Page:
>       </a>
>     </span>
>   </li>
> ›  <li itemprop="itemListElement" itemscope=""
> itemtype="http://schema.org/ListItem">
>     <span itemprop="item" itemscope="" itemtype="http://schema.org/WebPage">
>       <a href="http://www.example.com/dresses/real" itemprop="url">
>         <span itemprop="title">Real Dresses</span>
>       </a>
>     </span>
>   </li>
> ›  <li itemprop="itemListElement" itemscope=""
> itemtype="http://schema.org/ListItem">
>     <span itemprop="item" itemscope="" itemtype="http://schema.org/WebPage">
>       <a href="http://www.example.com/clothes/dresses/real/green"
> itemprop="url">
>         <span itemprop="title">Real Green Dresses</span>
>       </a>
>     </span>
>   </li>
> </ol>
> 
> This example can be simplified by removing one level of nesting, as shown in this example in RDFa, which I tested in Play:
> 
> <ol vocab="http://schema.org/" typeof="ItemList">
>   <li property="itemListElement" typeof="ListItem">
>       <a property="item" typeof="WebPage" href="http://www.example.com/dresses">
>         <span property="title">Dresses</span>
>       </a>
>       <meta property="position" content="1">
>   </li>
> ›  <li property="itemListElement" typeof="ListItem">
>       <a property="item" typeof="WebPage" href="http://www.example.com/dresses/real">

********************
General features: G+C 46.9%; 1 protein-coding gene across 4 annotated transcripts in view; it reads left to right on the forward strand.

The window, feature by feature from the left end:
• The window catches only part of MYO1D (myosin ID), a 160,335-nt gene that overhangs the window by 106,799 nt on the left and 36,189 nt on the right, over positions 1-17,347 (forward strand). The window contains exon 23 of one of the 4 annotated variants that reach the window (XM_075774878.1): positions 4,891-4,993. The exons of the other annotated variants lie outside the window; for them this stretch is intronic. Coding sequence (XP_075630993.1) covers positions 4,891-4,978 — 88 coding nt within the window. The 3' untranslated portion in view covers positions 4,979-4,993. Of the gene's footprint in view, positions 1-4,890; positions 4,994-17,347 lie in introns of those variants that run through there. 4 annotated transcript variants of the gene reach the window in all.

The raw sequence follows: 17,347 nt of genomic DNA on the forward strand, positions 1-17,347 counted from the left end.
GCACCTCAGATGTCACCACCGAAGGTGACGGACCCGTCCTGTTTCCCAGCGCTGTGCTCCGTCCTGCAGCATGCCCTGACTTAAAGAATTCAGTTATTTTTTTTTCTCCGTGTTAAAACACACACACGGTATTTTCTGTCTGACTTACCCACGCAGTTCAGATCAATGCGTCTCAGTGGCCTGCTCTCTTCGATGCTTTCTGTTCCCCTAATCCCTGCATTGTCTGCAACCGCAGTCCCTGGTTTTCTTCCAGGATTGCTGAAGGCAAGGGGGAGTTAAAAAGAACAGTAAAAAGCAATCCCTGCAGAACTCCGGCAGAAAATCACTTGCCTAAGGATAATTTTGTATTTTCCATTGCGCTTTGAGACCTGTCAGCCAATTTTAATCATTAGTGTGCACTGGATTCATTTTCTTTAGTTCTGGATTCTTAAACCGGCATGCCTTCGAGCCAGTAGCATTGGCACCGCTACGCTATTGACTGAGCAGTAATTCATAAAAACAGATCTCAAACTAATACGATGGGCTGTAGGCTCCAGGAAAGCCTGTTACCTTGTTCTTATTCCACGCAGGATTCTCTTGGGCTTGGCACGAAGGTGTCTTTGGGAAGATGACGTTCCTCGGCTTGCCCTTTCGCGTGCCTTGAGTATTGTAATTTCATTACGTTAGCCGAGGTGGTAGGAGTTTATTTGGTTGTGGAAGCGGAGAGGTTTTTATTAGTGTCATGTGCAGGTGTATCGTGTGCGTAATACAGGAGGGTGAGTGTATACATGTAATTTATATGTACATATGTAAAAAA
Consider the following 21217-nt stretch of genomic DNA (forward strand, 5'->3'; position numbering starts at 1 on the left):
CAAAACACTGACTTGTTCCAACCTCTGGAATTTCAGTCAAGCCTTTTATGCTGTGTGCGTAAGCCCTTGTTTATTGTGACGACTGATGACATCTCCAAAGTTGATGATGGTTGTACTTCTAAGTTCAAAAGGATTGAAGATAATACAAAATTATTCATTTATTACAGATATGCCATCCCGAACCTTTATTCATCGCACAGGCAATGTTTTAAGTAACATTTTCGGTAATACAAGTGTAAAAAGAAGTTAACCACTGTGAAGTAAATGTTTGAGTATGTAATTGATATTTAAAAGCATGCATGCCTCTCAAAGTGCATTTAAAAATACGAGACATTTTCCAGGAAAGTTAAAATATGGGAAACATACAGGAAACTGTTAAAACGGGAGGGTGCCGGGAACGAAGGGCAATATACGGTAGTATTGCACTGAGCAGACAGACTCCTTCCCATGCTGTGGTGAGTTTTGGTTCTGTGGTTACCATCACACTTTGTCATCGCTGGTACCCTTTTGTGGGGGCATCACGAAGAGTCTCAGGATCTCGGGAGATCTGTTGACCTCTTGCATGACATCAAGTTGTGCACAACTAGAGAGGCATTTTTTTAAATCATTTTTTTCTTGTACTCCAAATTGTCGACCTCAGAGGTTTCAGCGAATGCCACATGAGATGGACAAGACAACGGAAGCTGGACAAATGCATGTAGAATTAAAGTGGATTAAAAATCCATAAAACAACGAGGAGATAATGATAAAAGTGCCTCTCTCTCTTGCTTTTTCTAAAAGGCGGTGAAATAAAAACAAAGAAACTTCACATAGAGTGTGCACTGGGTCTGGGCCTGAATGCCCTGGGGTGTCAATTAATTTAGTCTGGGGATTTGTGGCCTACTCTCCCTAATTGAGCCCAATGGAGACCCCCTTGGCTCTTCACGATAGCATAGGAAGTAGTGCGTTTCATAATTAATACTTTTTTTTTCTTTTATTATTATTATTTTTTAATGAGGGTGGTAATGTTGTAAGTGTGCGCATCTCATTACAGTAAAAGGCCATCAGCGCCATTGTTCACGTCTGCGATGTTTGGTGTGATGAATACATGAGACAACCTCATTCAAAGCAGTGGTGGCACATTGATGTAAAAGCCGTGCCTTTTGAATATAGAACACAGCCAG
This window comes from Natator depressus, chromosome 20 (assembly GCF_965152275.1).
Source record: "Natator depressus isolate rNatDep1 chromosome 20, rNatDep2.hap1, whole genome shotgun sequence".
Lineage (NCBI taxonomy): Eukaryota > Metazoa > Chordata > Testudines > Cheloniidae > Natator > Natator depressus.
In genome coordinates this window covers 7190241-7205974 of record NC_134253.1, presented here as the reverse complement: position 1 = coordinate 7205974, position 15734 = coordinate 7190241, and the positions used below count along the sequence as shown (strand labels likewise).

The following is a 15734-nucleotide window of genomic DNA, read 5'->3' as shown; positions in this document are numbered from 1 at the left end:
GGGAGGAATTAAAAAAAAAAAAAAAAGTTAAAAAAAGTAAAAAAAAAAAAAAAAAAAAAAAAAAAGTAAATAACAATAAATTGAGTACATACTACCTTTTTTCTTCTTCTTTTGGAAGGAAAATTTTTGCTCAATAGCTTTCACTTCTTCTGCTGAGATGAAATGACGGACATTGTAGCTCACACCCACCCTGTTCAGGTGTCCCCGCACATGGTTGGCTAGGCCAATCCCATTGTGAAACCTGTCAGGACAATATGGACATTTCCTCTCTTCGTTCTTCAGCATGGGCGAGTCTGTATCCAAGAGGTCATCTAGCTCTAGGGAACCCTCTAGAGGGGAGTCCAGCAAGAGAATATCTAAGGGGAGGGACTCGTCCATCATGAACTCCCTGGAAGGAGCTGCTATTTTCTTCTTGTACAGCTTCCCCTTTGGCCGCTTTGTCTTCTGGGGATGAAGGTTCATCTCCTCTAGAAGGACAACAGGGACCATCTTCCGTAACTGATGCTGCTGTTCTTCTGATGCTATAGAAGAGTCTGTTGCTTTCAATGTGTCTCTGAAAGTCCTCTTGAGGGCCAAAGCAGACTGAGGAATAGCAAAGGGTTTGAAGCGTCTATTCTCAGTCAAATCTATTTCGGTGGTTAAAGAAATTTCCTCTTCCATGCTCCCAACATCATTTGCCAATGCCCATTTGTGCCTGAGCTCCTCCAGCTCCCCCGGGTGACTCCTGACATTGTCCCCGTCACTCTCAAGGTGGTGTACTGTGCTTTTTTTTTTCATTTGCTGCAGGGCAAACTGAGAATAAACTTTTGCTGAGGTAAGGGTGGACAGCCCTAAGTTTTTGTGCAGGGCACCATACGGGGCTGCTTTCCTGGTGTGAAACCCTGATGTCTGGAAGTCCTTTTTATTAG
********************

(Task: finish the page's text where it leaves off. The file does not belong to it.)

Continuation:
>         <span property="title">Real Dresses</span>
>       </a>
>       <meta property="position" content="2">
>   </li>
> </ol>
> 
> The trick is to avoid relying on an explicit value for 'url', and instead use the href value as the URI as the Webpage. This is in fact much more in line with Linked Data best practices and it avoids blank nodes. A pet peeve of mine is that Schema.org relies too heavily on an explicit 'url' property in its examples. If the 'url' property is not provided, consumers such as Google should simply use the resource URI provided in @itemid (microdata), @href/@resource (RDFa) or @id in JSON-LD.
> 
> Equivalent JSON-LD:
>     {
>       "@id": "_:g70204145541180",
>       "@type": "ItemList",
>       "itemListElement": [
>         "_:g70204145492480",
>         "_:g70204145237140"
>       ]
>     },
>     {
>       "@id": "_:g70204145492480",
>       "@type": "ListItem",
>       "item": "http://www.example.com/dresses",
>       "position": "1"
>     },
>     {
>       "@id": "_:g70204145237140",
>       "@type": "ListItem",
>       "item": "http://www.example.com/dresses/real",
>       "position": "2"
>     },
>     {
>       "@id": "http://www.example.com/dresses",
>       "@type": "WebPage",
>       "title": "Dresses"
>     },
>     {
>       "@id": "http://www.example.com/dresses/real",
>       "@type": "WebPage",
>       "title": "Real Dresses"
>     }
> 
> 
> -- 
> Steph.
Received on Wednesday, 17 September 2014 07:39:41 UTC